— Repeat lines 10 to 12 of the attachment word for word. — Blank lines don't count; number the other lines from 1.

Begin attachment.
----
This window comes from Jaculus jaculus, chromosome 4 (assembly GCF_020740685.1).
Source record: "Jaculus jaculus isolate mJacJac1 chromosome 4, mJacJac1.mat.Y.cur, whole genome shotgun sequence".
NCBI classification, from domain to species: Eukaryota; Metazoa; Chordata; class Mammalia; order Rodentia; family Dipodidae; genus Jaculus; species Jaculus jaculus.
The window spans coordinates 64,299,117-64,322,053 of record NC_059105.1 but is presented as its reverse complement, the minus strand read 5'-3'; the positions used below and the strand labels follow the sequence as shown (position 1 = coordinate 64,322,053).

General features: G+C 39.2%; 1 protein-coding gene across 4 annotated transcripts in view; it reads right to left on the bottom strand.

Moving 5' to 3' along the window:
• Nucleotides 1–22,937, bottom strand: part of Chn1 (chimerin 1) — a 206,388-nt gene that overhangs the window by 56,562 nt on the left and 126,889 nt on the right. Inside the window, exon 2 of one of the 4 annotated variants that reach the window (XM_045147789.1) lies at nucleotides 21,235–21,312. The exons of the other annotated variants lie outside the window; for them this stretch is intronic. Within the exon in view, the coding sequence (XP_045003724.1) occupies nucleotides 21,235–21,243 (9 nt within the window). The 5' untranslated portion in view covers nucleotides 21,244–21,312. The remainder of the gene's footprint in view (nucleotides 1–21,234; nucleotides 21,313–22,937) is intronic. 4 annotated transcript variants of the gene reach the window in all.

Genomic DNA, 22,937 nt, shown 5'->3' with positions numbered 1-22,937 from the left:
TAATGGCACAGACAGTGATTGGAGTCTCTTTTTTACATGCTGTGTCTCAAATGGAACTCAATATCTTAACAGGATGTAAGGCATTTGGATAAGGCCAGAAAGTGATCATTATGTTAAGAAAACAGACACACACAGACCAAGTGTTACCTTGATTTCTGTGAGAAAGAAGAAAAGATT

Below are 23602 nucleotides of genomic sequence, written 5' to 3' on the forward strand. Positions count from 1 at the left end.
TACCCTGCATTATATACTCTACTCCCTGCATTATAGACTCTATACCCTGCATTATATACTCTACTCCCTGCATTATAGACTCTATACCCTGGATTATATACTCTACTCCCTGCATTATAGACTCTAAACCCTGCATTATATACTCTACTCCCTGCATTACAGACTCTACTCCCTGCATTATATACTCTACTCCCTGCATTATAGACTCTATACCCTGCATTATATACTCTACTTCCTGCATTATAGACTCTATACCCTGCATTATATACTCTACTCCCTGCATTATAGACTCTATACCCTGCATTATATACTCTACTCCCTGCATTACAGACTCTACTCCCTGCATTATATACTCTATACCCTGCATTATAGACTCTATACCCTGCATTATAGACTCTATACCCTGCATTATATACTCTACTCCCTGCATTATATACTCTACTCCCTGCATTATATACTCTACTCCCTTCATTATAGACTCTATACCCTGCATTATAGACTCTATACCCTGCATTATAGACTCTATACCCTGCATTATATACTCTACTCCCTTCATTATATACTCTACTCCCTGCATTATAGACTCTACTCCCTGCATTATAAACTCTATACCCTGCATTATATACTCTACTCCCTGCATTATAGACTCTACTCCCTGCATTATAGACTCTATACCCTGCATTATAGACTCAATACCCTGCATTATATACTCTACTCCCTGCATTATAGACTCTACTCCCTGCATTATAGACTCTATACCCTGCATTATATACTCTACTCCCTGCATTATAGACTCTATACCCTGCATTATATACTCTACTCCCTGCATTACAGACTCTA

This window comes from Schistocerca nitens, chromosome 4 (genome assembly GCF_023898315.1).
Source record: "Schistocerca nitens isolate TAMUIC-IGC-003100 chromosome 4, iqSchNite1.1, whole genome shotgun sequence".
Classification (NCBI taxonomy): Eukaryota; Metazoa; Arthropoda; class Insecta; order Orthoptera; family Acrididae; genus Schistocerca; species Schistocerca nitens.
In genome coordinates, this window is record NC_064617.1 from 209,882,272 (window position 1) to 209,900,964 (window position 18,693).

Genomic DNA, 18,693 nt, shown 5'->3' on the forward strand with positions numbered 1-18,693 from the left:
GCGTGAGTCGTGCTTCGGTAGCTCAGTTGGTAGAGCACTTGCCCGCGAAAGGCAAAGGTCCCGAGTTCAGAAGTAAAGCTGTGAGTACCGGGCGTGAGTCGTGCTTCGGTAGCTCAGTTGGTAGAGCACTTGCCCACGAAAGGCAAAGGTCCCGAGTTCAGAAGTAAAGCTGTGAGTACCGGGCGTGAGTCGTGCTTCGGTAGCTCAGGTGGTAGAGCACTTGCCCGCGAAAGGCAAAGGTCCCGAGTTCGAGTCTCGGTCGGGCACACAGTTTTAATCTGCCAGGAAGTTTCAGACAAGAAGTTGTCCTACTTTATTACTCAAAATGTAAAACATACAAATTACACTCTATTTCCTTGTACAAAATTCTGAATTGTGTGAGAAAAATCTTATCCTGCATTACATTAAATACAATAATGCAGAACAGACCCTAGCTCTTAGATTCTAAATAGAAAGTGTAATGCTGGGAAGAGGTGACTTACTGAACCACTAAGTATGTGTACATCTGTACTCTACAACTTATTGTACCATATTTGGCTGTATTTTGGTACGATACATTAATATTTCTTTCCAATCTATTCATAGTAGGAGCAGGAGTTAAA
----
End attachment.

Below are 23602 nucleotides of genomic sequence, written 5' to 3' on the forward strand. Positions count from 1 at the left end.
TACCCTGCATTATATACTCTACTCCCTGCATTATAGACTCTATACCCTGCATTATATACTCTACTCCCTGCATTATAGACTCTATACCCTGGATTATATACTCTACTCCCTGCATTATAGACTCTAAACCCTGCATTATATACTCTACTCCCTGCATTACAGACTCTACTCCCTGCATTATATACTCTACTCCCTGCATTATAGACTCTATACCCTGCATTATATACTCTACTTCCTGCATTATAGACTCTATACCCTGCATTATATACTCTACTCCCTGCATTATAGACTCTATACCCTGCATTATATACTCTACTCCCTGCATTACAGACTCTACTCCCTGCATTATATACTCTATACCCTGCATTATAGACTCTATACCCTGCATTATAGACTCTATACCCTGCATTATATACTCTACTCCCTGCATTATATACTCTACTCCCTGCATTATATACTCTACTCCCTTCATTATAGACTCTATACCCTGCATTATAGACTCTATACCCTGCATTATAGACTCTATACCCTGCATTATATACTCTACTCCCTTCATTATATACTCTACTCCCTGCATTATAGACTCTACTCCCTGCATTATAAACTCTATACCCTGCATTATATACTCTACTCCCTGCATTATAGACTCTACTCCCTGCATTATAGACTCTATACCCTGCATTATAGACTCAATACCCTGCATTATATACTCTACTCCCTGCATTATAGACTCTACTCCCTGCATTATAGACTCTATACCCTGCATTATATACTCTACTCCCTGCATTATAGACTCTATACCCTGCATTATATACTCTACTCCCTGCATTACAGACTCTA

This window comes from Schistocerca nitens, chromosome 4 (genome assembly GCF_023898315.1).